Table 7 Qualitative parameters of top round and MLT muscles in veal of Holstein and Slovak Simmental

MLT Sign. Top round Sign.
H (n = 10) S (n = 10) H (n = 10) S (n = 10)
pH1 6.31±0.09 6.65±0.14 *** 6.33±0.10 6.83±0.05 ***
pH24 6.13±0.11 5.78±0.10 *** 6.00±0.13 5.67±0.13 ***
Drip loss (%) 1.54±0.51 2.31±0.53 **  
Cooking loss (%) 28.97±3.57 28.07±5.53 ns 29.31±1.72 28.39±3.37 ns
WB shear force (kg.cm-2) 3.99±1.41 10.81±2.71 *** 5.72±1.98 8.12±3.34 *
EC-1 (μS) 2.66±0.72 2.92±0.88 ns 3.70±0.34 3.84±0.82 ns
EC-2 (μS) 2.06±0.46 3.10±0.66 *** 2.60±0.46 3.48±0.57 **
Meat colour 24h CIE L* 47.10±4.06 47.33±4.07 ns 48.50±3.87 47.19±2.15 ns
CIE a* 5.36±1.43 3.61±1.70 * 4.58±0.62 3.29±1.53 *
CIE b* 12.16±2.24 9.45±1.44 ** 12.02±1.32 9.15±0.31 ***
Meat colour 7d CIE L* 61.28±7.05 52.46±4.63 ** 61.08±3.52 48.38±2.18 ***
CIE a* -5.80±17.44 1.66±2.96 ns -6.69±10.51 3.19±2.88 *
CIE b* -12.06±2.22 10.28±1.43 *** -12.69±1.94 11.22±2.12 ***

Legend: * P>0.05, **P < 0.01, *** P < 0.001, ns not significant

The meat ageing is indispensable in the process of the tenderisation. In comparison with other meats, veal has acceptable texture and requires less time to reach the same level of tenderness (Ngapo and Gariépy, 2006). Warner-Bratzler shear force values of both the muscles (Table 7) were lower in the Holstein than in the Slovak Simmental (P<0.001 – MLT; P<0.05 – SM). Cooked samples of MLT were tenderer in Holstein calves (P<0.001). In agreement with several authors, it could be stated that the tenderness of the meat is related to a number of factors; pH value is one the most important one (Pérez – Chabela et al., 2005; Mojto and Zaujec, 2003; Augistini and Fischer, 2000). Tough meat is described by Bruce et al. (2001), as a result of a very rapid decline of pH value. The meat tenderness is influenced by the rate of glycolysis, temperature drop after slaughter and changes in pH. Our values of top round muscle are different to those for the Holstein veal reported by Yim et al. (2015a). The shear force can be influenced by interaction between cooking temperature and ageing of meat, as reported Ngapo and Gariépy (2006), while greater ageing on veal cooked to a higher core temperature (60 °C). In addition, according to various authors (Fiems et al., 2000; Yim et al., 2015a) shear force is in correlation with IMF content.

Meat colour (Table 7) CIE L* (lightness) 24h after slaughter of MLT was similar in both breeds, whereas colour of top round muscle 7 days post mortem was lighter (CIE L*) in the Holstein (P<0.01). Consumers have tendency to decide in accordance to the meat colour, while they link pale and dark colour of the meat with the loss of freshness (Vieira et al., 2005). Values a* (redness) and b* (yellowness) 24 h post mortem of MLT (a* P<0.05; b* P<0.01) and top round muscle (a* P<0.05; b* P<0.001) were higher in the H veal. However,7 days after slaughter, values were greater in the S young bulls, which indicate redder colour. Yim et al. (2015a) also reported lighter meat in the Holstein (low a* and b* values). The veal industry demands lean colour of the meat with unique characteristics (Ngapo and Gariépy, 2006). We showed in this study lighter meat colour of the H calves, characterized by high L* values (61.28 for MLT and 61.08 for m.semimembranosus) and low a* and b* values. Meat colour is associated with the haemoglobin content, while higher contents of haemoglobin in the blood indicate darker colour of the muscle (Velik et al., 2010). In addition, meat colour could be correlated with pH value (Yim et al., 2015b). The pH value increases with decreasing meat lightness.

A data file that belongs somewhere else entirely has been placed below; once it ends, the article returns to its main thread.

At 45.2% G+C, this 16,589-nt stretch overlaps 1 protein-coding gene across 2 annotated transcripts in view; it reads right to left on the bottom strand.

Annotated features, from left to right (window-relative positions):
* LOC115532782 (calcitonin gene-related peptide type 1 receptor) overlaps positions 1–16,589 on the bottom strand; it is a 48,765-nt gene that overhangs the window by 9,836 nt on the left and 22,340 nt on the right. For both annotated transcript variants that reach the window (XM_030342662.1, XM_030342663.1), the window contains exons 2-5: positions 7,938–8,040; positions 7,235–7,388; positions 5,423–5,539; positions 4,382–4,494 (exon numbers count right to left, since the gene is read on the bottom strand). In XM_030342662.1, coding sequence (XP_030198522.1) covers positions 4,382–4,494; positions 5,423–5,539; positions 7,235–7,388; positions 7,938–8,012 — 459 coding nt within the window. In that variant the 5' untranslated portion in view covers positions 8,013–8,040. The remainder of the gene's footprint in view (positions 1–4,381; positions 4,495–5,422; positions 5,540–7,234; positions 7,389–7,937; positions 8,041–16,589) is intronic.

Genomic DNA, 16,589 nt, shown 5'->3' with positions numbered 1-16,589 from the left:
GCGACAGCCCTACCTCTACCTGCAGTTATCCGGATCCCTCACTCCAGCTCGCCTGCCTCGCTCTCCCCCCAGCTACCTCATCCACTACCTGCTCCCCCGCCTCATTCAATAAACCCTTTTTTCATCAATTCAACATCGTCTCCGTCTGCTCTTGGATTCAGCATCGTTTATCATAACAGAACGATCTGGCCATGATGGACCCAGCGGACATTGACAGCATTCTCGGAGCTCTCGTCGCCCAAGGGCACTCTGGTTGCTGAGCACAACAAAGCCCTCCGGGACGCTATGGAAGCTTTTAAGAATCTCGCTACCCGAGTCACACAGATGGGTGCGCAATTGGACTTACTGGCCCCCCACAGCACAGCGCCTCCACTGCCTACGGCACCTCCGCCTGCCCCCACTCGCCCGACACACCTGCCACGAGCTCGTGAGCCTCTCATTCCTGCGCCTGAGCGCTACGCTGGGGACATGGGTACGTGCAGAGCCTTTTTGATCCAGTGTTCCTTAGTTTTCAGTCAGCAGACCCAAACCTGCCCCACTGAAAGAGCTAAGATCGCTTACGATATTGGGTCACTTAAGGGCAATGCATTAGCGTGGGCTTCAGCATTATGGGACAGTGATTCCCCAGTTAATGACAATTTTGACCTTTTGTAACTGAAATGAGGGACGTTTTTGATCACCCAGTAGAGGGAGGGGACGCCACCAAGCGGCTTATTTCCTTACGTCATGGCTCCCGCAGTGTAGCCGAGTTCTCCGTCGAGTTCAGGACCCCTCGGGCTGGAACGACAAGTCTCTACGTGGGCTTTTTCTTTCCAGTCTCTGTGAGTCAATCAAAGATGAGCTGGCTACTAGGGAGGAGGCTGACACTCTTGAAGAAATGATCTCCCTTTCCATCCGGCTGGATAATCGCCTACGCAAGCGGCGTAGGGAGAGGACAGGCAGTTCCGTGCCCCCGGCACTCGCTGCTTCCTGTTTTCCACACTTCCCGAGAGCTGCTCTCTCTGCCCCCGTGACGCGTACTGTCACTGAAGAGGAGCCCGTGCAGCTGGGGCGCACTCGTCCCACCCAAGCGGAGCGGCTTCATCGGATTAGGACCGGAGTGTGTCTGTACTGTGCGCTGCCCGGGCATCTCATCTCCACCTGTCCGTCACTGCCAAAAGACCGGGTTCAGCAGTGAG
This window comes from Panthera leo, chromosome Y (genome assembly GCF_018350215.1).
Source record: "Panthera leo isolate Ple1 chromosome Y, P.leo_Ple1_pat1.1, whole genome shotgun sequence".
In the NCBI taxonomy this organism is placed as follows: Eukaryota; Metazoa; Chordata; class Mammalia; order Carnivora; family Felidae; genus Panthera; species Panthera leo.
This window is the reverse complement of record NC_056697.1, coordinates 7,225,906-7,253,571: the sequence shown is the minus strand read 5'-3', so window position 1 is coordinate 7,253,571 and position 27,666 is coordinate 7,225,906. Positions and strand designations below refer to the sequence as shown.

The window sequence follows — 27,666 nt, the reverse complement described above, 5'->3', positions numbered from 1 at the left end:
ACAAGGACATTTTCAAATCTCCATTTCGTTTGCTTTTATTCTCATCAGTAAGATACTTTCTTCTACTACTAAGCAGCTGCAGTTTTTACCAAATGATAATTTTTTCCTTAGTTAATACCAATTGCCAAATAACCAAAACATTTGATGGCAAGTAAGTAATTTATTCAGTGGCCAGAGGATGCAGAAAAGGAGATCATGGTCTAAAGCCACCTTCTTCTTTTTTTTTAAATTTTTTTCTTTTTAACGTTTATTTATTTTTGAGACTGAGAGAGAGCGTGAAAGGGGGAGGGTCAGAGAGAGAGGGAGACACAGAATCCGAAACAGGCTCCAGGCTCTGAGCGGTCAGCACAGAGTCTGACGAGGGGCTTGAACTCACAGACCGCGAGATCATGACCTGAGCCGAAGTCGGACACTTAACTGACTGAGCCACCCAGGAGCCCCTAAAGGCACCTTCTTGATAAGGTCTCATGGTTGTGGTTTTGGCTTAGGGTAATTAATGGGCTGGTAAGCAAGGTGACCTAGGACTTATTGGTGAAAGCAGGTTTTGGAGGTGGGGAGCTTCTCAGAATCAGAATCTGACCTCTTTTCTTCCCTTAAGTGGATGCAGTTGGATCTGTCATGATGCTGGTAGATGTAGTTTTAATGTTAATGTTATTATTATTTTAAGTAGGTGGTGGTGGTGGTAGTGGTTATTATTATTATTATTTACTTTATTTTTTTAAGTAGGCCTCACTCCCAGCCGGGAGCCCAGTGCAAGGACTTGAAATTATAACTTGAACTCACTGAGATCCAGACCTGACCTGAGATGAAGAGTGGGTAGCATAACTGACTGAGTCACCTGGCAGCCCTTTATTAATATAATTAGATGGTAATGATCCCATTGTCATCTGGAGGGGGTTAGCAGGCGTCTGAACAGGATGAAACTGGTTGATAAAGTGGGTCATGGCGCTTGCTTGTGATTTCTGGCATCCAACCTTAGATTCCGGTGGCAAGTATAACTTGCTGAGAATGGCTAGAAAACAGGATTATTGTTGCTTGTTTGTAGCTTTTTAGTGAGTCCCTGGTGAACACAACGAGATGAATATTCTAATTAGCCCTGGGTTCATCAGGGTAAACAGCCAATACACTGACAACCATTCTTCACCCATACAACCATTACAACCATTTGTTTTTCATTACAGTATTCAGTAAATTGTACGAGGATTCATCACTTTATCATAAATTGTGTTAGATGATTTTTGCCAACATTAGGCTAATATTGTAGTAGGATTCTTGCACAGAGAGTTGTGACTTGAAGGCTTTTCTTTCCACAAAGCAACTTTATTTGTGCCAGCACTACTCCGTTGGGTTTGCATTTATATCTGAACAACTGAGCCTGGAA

CONCLUSIONS

The aim of this study was to evaluate carcass and qualitative parameters of veal from the most used breeds in milking farm in Slovakia fedwith the most available fodder sources. We observed no significant differences in the slaughter parameters from the results of the Holstein (n=10) and Slovak Simmental (n=10) in this experiment. The results of the Holstein young bulls showed lower proportion of marrow bones (12.04%) as well as lower proportion of separable fat (6.65%). The highest meat proportion from the right-half carcass was found in the S veal (67.56%; 23.71 kg). The proximate composition of M. longissimus thoracis reveals, that meat of the Slovak Simmental veal contains more moisture (76.06%; P<0.01), lessproteins (22.62%; P>0.05) as well as less intramuscular fat (1.54%; P>0.05). Calves of the S had also darker and redder meat represented in MLT 7 days post mortem with lower L* values (52.46; P<0.01), higher a* (1.66; P>0.05) and b*(10.28; P<0.001) values. In addition, samples of Slovak Simmental veal showed higher electrical conductivity – 2 in MLT (P<0.001) and SM (P<0.01) and the lower pH24 value (P<0.001). As expected, higher content of intramuscular fat resulted to more tender meat in the Holstein loin muscle (P<0.001). Likewise, we found in the Holstein samples of M. longissimus thoracis and M. semimembranosus higher rate of lipid degradation after 9 days of storage (P>0.05).

Acknowledgements: Financial support of this study was provided by KEGA No. 015SPU-4/2019.